Six In The Morning

On Sunday

Al-Qaeda-linked group warns US-led coalition

 Nusra Front vows retaliation over military operation in Syria as air raids target ISIL fighters besieging Kurdish town.

Last updated: 28 Sep 2014 07:10

A group linked to al-Qaeda has pledged retaliation over the ongoing air strikes in Syria, as the US-led coalition widens its assault on ISIL targets in Syria and British warplanes fly their first combat missions over neighbouring Iraq.

In its first reaction to the military operation aimed at destroying ISIL, or the Islamic State of Syria and the Levant, the Nusra Front, al-Qaeda’s Syrian branch, said the air strikes in Syria were a “war against Islam”, and threatened to attack the worldwide interests of participating Western and Arab countries.

A US attack on a Nusra base in Aleppo on the first day of the air campaign killed dozens of the group’s fighters.

Sunday’s Headlines:

War against Isis: It’s started, but do we know what we’re doing?

Hong Kong activists carry out pro-democracy protest threat

Grim life awaits refugees in Cambodia

Leader of Catalonia calls for independence referendum

Questions linger over Hamas’ role in West Bank kidnapping that led to Gaza war

War against Isis: It’s started, but do we know what we’re doing?

Military experts are among the doubters

Mark Leftly Author Biography , Jane Merrick , James Hanning Sunday 28 September 2014

The first RAF Tornado combat jets, carrying laser-guided bombs, may have started their mission in Iraq, but military experts, politicians and Brits on the ground in Baghdad, haunted by what followed the invasion of Iraq in 2003, are struggling to convince themselves that the current strategy will produce the desired outcome – and, in some cases, what that outcome is.

Concerns over the House of Commons’s overwhelming vote on Friday to join the United States in carrying out air strikes on the Islamic State (Isis) in Iraq reflect the complications of fighting an oil-rich terrorist group that operates either side of the border with Syria. The vagaries of international law and yet another war in Iraq only compound a situation that even supporters of the strikes acknowledge is both tense and fluid.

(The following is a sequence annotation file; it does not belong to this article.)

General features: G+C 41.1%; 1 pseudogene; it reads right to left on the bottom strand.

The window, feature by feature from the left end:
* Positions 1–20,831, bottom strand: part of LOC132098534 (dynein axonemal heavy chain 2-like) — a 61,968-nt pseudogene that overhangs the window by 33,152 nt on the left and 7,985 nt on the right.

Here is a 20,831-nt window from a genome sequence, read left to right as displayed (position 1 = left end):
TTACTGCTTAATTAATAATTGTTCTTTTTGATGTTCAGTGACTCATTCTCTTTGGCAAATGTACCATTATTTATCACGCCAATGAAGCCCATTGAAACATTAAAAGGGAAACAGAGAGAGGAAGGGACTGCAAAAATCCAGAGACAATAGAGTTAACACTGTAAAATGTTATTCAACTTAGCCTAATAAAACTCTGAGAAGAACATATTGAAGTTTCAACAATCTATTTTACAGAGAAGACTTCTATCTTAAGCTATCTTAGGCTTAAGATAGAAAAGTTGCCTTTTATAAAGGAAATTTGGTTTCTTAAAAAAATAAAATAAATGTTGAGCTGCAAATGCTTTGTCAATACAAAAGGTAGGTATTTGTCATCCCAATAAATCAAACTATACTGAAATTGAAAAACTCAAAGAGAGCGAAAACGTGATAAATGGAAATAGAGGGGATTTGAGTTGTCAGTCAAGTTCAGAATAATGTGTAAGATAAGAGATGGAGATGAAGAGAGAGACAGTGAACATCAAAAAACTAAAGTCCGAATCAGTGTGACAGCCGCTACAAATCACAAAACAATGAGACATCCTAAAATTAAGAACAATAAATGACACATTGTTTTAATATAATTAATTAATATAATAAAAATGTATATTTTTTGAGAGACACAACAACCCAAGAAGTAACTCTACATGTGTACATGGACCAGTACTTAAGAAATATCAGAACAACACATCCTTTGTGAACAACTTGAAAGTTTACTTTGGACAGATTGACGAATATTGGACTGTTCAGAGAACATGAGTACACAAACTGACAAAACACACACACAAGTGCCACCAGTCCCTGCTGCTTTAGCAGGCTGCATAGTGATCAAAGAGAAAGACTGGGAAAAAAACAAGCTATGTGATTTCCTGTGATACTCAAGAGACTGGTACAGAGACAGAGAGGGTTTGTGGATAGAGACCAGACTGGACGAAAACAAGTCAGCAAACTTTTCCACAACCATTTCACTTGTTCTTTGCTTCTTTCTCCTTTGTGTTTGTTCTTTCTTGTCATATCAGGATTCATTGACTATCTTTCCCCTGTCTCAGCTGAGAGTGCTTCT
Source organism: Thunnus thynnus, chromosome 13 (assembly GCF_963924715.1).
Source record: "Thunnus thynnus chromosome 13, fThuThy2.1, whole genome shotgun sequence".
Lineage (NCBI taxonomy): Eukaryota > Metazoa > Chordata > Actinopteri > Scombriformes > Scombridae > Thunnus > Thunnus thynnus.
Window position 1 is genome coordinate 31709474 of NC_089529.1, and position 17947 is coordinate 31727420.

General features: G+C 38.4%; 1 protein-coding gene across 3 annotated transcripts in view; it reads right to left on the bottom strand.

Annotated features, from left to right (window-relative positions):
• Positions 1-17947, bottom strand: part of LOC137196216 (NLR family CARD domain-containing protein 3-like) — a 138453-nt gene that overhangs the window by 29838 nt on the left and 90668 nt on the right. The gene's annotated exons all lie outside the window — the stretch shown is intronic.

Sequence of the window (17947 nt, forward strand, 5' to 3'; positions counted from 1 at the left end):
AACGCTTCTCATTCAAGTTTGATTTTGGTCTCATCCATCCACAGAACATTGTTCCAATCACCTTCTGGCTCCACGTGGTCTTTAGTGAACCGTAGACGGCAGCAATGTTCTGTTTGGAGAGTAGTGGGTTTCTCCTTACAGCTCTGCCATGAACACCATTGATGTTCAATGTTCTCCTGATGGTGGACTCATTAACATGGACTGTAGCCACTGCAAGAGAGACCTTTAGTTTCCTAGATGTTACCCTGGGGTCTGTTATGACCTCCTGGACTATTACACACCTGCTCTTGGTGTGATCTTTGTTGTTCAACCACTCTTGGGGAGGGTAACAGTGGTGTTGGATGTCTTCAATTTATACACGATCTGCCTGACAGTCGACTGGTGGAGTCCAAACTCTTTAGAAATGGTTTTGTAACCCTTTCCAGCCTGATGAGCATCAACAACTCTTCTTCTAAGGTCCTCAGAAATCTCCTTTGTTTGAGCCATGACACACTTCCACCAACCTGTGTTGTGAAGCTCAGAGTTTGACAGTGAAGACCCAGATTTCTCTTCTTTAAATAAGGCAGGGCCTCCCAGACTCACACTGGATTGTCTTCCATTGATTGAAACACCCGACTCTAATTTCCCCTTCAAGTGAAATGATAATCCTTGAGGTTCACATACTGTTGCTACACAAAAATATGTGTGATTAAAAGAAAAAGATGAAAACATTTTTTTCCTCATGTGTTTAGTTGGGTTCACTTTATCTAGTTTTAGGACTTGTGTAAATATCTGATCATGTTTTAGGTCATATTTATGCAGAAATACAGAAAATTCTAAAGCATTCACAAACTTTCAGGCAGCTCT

Hong Kong activists carry out pro-democracy protest threat

 Pro-democracy activists in Hong Kong have moved forward the start of a planned protest, using the momentum generated by student demonstrations in the city. Several people have been arrested.


Hong Kong pro-democracy group Occupy Central on Sunday launched a long-threatened protest on the back of student demonstrations calling for more political freedoms from Beijing.

Occupy Central brought forward the offical launch of its plan to paralyze the city’s central business district by three days after students stormed government headquarters late on Friday following a week-long strike. The students later received support from thousands of more protesters who joined them outside the complex on Saturday evening.

Police made at least 74 arrests – including that of prominent 17-year-old student activist leader Joshua Wong – and urged protesters to leave what the authorities called an “unlawful assembly.” Many protesters wore goggles and wrapped their faces in plastic film in case the police used pepper spray as they did at angry scenes earlier in the week.

Grim life awaits refugees in Cambodia

Lindsay Murdoch South-East Asia correspondent for Fairfax Media

Phnom Penh: Since she was 10 years old Srey Kuoch has lived in a park within sight of the official residence of Australia’s ambassador in Cambodia.

She can’t imagine life in the two-storey French-colonial house behind high grey walls, where the Australian flag hangs limply in the sticky heat of late afternoon.

On a good day Srey Kuoch earns $5 providing sex for mostly Khmer men who prowl the park around historic Wat Phnom, a tourist attraction that for years has also been a centre for sex workers, drug users and beggars.

Leader of Catalonia calls for independence referendum

The president of Spain’s Catalonia region formally called for an independence referendum Saturday. The Spanish government will hold an emergency cabinet meeting to challenge the referendum, which they say is unconstitutional.

 By Joseph Wilson and Ciaran Giles, Associated Press

Barcelona,Spain – The president of Spain’s powerful northeastern region of Catalonia on Saturday formally called an independence referendum, the latest secession push in Europe and one of the most serious challenges to the Spanish state in recent years.

Catalan leader Artur Mas signed the decree to call the referendum in a solemn ceremony in the regional government headquarters in Barcelona, flanked by most of the region’s political leaders who support the vote.

“Like all the nations of the world, Catalonia has the right to decide its political future,” said Mas.

Questions linger over Hamas’ role in West Bank kidnapping that led to Gaza war  

  By Joel Greenberg McClatchy Foreign Staf

JERUSALEM –  After the killing Sept. 23 of two Palestinians suspected of kidnapping and fatally shooting three Jewish teenagers in the West Bank in June, Israeli officials declared the closure of a case that shook Israel and triggered a series of events that culminated in a 50-day war with Hamas in Gaza.

What remains unclear, however, is what role, if any, the militant Islamist group Hamas played in the abductions. Israeli Prime Minister Benjamin Netanyahu accused Hamas of responsibility for the kidnapping, then began a harsh crackdown that led to the worst eruption of Palestinian-Israeli violence in years.